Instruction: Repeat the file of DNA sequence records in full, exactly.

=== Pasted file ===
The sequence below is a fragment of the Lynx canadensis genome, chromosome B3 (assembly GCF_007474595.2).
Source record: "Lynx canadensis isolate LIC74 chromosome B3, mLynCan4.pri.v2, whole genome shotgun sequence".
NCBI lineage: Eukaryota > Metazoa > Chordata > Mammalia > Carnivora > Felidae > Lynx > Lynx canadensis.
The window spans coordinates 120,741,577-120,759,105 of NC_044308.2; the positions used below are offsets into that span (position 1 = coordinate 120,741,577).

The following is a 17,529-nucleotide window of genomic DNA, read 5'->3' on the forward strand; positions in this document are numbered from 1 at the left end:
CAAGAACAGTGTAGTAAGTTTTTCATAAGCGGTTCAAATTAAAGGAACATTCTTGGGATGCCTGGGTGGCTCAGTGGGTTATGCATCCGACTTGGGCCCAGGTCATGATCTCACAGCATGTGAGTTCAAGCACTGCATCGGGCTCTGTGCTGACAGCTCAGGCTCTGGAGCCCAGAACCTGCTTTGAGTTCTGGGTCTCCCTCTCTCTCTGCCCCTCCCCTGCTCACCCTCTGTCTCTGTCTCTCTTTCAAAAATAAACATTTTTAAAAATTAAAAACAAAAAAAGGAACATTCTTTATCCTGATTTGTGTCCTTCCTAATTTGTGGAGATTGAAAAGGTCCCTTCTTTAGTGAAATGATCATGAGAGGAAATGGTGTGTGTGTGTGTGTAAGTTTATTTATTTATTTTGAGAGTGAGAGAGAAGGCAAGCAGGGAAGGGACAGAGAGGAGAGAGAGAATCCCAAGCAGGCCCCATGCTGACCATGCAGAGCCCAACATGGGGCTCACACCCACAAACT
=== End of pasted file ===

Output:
The sequence below is a fragment of the Lynx canadensis genome, chromosome B3 (assembly GCF_007474595.2).
Source record: "Lynx canadensis isolate LIC74 chromosome B3, mLynCan4.pri.v2, whole genome shotgun sequence".
NCBI lineage: Eukaryota > Metazoa > Chordata > Mammalia > Carnivora > Felidae > Lynx > Lynx canadensis.
The window spans coordinates 120,741,577-120,759,105 of NC_044308.2; the positions used below are offsets into that span (position 1 = coordinate 120,741,577).

The following is a 17,529-nucleotide window of genomic DNA, read 5'->3' on the forward strand; positions in this document are numbered from 1 at the left end:
CAAGAACAGTGTAGTAAGTTTTTCATAAGCGGTTCAAATTAAAGGAACATTCTTGGGATGCCTGGGTGGCTCAGTGGGTTATGCATCCGACTTGGGCCCAGGTCATGATCTCACAGCATGTGAGTTCAAGCACTGCATCGGGCTCTGTGCTGACAGCTCAGGCTCTGGAGCCCAGAACCTGCTTTGAGTTCTGGGTCTCCCTCTCTCTCTGCCCCTCCCCTGCTCACCCTCTGTCTCTGTCTCTCTTTCAAAAATAAACATTTTTAAAAATTAAAAACAAAAAAAGGAACATTCTTTATCCTGATTTGTGTCCTTCCTAATTTGTGGAGATTGAAAAGGTCCCTTCTTTAGTGAAATGATCATGAGAGGAAATGGTGTGTGTGTGTGTGTAAGTTTATTTATTTATTTTGAGAGTGAGAGAGAAGGCAAGCAGGGAAGGGACAGAGAGGAGAGAGAGAATCCCAAGCAGGCCCCATGCTGACCATGCAGAGCCCAACATGGGGCTCACACCCACAAACT